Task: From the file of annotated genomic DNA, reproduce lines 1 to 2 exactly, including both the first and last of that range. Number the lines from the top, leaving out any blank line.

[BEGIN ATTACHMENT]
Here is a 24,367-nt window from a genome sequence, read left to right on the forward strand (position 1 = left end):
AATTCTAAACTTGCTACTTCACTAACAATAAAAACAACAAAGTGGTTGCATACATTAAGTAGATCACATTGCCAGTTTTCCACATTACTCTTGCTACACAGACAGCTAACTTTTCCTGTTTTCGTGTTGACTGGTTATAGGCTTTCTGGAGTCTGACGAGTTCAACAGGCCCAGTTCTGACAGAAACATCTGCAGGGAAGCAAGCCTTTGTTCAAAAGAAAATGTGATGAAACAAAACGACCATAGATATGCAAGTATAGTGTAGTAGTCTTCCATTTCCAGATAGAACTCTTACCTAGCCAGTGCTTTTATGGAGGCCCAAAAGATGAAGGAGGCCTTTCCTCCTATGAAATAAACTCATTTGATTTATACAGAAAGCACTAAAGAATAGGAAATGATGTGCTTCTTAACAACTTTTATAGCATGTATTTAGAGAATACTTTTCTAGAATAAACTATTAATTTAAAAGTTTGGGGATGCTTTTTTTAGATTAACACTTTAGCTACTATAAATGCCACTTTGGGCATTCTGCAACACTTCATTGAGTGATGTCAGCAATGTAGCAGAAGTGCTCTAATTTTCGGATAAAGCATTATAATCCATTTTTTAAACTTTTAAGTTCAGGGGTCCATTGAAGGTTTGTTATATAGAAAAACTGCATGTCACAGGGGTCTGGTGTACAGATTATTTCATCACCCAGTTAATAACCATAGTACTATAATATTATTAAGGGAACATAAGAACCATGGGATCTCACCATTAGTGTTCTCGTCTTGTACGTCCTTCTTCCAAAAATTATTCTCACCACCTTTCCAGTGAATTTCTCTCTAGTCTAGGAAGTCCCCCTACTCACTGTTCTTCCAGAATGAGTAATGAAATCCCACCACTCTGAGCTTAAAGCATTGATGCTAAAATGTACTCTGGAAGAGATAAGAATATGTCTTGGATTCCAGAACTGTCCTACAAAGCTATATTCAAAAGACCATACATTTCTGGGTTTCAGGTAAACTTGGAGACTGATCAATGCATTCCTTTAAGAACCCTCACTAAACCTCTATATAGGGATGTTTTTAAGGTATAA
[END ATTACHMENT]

Here is a 24,367-nt window from a genome sequence, read left to right on the forward strand (position 1 = left end):
AATTCTAAACTTGCTACTTCACTAACAATAAAAACAACAAAGTGGTTGCATACATTAAGTAGATCACATTGCCAGTTTTCCACATTACTCTTGCTACACAGACAGCTAACTTTTCCTGTTTTCGTGTTGACTGGTTATAGGCTTTCTGGAGTCTGACGAGTTCAACAGGCCCAGTTCTGACAGAAACATCTGCAGGGAAGCAAGCCTTTGTTCAAAAGAAAATGTGATGAAACAAAACGACCATAGATATGCAAGTATAGTGTAGTAGTCTTCCATTTCCAGATAGAACTCTTACCTAGCCAGTGCTTTTATGGAGGCCCAAAAGATGAAGGAGGCCTTTCCTCCTATGAAATAAACTCATTTGATTTATACAGAAAGCACTAAAGAATAGGAAATGATGTGCTTCTTAACAACTTTTATAGCATGTATTTAGAGAATACTTTTCTAGAATAAACTATTAATTTAAAAGTTTGGGGATGCTTTTTTTAGATTAACACTTTAGCTACTATAAATGCCACTTTGGGCATTCTGCAACACTTCATTGAGTGATGTCAGCAATGTAGCAGAAGTGCTCTAATTTTCGGATAAAGCATTATAATCCATTTTTTAAACTTTTAAGTTCAGGGGTCCATTGAAGGTTTGTTATATAGAAAAACTGCATGTCACAGGGGTCTGGTGTACAGATTATTTCATCACCCAGTTAATAACCATAGTACTATAATATTATTAAGGGAACATAAGAACCATGGGATCTCACCATTAGTGTTCTCGTCTTGTACGTCCTTCTTCCAAAAATTATTCTCACCACCTTTCCAGTGAATTTCTCTCTAGTCTAGGAAGTCCCCCTACTCACTGTTCTTCCAGAATGAGTAATGAAATCCCACCACTCTGAGCTTAAAGCATTGATGCTAAAATGTACTCTGGAAGAGATAAGAATATGTCTTGGATTCCAGAACTGTCCTACAAAGCTATATTCAAAAGACCATACATTTCTGGGTTTCAGGTAAACTTGGAGACTGATCAATGCATTCCTTTAAGAACCCTCACTAAACCTCTATATAGGGATGTTTTTAAGGTATAA